GUY RAZ, host:

This is ALL THINGS CONSIDERED from NPR News. I'm Guy Raz.

MELISSA BLOCK, host:

And I'm Melissa Block. Now, a backyard adventure. Mosey on over here.

Mr. BILL THOMPSON (Editor, Bird Watcher's Digest): To the Back 40.

(Soundbite of laughter)

BLOCK: Okay, my urban backyard here in Washington is actually less than one one-hundredth of an acre. And Bill Thompson, the editor of Bird Watcher's Digest, came by to make it more bird friendly.

Mr. THOMPSON: Oh, that was a red-bellied woodpecker way over on the other side of the street there, I think.

BLOCK: That cheep, cheep, cheep, cheep?

Mr. THOMPSON: Yup.

BLOCK: He's got a new book out with all kinds of suggestions titled "Identifying and Feeding Birds."

Mr. THOMPSON: It's the time of year most folks start feeding actively because we get a lot of the northern birds come down for the winter, to our - what they feel is our milder climate. So it's a great time to ramp up your feeder operation, which I think we need to do here in your backyard.

BLOCK: Now we have one birdfeeder out back, a tube feeder mounted on a pole. And Bill Thompson notices a dark coating of black gunk at the bottom.

Mr. THOMPSON: You wouldn't want to eat something out there, right?

BLOCK: Well, no, I really wouldn't.

Mr. THOMPSON: And we often forget that, really, bird feeding, we're doing it for us. We're not responsible for the birds' utter survival. I mean, we like to think that we are, but it's really an entertaining thing for us to do. So we need to do it the right way, and the right way is to really give your feeders a regular cleaning.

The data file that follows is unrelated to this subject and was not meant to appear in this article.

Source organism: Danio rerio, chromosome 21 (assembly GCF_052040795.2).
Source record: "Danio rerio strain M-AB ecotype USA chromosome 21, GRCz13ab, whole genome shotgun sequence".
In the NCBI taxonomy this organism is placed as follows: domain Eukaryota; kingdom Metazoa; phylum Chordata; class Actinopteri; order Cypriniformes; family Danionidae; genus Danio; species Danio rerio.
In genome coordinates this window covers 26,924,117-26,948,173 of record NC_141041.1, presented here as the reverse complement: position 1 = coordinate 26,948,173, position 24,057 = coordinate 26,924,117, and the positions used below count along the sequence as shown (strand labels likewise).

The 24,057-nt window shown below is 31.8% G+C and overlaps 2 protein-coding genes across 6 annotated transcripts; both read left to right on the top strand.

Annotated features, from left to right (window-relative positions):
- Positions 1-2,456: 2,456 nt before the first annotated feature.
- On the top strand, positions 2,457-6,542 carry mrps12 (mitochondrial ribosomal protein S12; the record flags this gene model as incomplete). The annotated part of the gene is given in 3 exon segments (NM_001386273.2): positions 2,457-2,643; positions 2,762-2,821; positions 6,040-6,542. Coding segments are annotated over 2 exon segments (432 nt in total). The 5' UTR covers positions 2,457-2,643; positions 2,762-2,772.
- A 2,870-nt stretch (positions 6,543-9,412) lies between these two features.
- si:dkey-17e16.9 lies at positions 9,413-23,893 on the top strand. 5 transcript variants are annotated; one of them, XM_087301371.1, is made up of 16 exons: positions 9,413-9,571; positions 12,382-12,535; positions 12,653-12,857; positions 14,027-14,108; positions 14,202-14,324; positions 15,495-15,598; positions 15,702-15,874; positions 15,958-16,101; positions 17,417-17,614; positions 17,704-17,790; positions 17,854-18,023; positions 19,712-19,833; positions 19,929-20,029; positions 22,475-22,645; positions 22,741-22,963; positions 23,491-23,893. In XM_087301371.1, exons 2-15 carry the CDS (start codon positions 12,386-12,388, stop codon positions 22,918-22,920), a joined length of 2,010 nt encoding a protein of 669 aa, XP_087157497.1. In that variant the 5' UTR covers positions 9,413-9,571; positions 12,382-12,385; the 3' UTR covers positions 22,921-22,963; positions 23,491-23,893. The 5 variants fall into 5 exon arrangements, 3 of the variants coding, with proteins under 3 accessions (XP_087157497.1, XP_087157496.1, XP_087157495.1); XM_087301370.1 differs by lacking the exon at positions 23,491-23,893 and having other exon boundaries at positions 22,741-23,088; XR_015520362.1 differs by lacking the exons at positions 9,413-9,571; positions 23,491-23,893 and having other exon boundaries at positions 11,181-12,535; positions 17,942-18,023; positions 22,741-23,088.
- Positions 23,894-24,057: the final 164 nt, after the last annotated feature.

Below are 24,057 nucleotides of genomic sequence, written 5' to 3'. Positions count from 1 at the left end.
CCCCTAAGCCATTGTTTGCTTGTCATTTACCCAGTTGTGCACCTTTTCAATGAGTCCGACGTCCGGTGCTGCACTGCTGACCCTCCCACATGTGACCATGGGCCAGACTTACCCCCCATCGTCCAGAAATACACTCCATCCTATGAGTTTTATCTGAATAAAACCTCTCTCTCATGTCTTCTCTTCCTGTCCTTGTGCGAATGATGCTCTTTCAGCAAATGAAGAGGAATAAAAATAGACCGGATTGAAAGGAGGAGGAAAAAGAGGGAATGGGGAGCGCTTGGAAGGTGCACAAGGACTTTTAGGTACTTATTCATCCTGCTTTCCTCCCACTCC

BLOCK: Which means a good scrubbing every few weeks to get rid of mold and dirt. You don't want to make the birds sick.

Is there a hawk back there?

Mr. THOMPSON: Oh, yeah, look at that. It's a red-tailed hawk.

BLOCK: Actually two of them, circling up high.

Mr. THOMPSON: He's just cruising around the neighborhood, might be looking for a squirrel.

BLOCK: And they should have easy pickings: This is prime squirrel country.

Mr. THOMPSON: It's really hard to squirrel-proof a bird feeder because squirrels are like The Flying Wallendas of the mammal kingdom.

(Soundbite of laughter)

BLOCK: We do have a baffle on our feeder pole to keep the squirrels away. We've got gray ones; black ones; hungry, aggressive, urban ones.

Mr. THOMPSON: And the squirrels, I mean, literally, I've seen them practically giving each other boosts up. And one will knock the feeder and flip some seed out at the guy on the bottom, and then they'll switch places.

(Soundbite of laughter)

BLOCK: All right, we're going to fill this up.

Mr. THOMPSON: Yeah, we're going to fill it up.

So while we've been talking here, I've heard a few more birds. I've heard goldfinches going over. I just heard a white-throated sparrow somewhere back in the thick stuff back there. There's blue jays calling. Do you hear those?

BLOCK: I do hear the blue jays.

Mr. THOMPSON: We've got a crow. There goes a 737.

(Soundbite of laughter)

Mr. THOMPSON: And I did hear a cardinal chirping, I think over in that magnolia tree over there.

BLOCK: Bill pours in the seed. It's mostly black oil sunflower seed. It has a thin shell with lots of nutmeat inside.

Mr. THOMPSON: That's like the hamburger of the bird realm.

BLOCK: And he's brought a smorgasbord of other bird treats. That smells really good.

(Soundbite of laughter)

Mr. THOMPSON: The peanuts.

BLOCK: The peanuts go into a wire mesh tube feeder.

Mr. THOMPSON: Woodpeckers and chickadees and titmice can pick at the peanuts in there and pull out little bits. Peanuts are a great high-energy, high-fat food for the winter.

BLOCK: And if they don't want them, the squirrel over here would like some.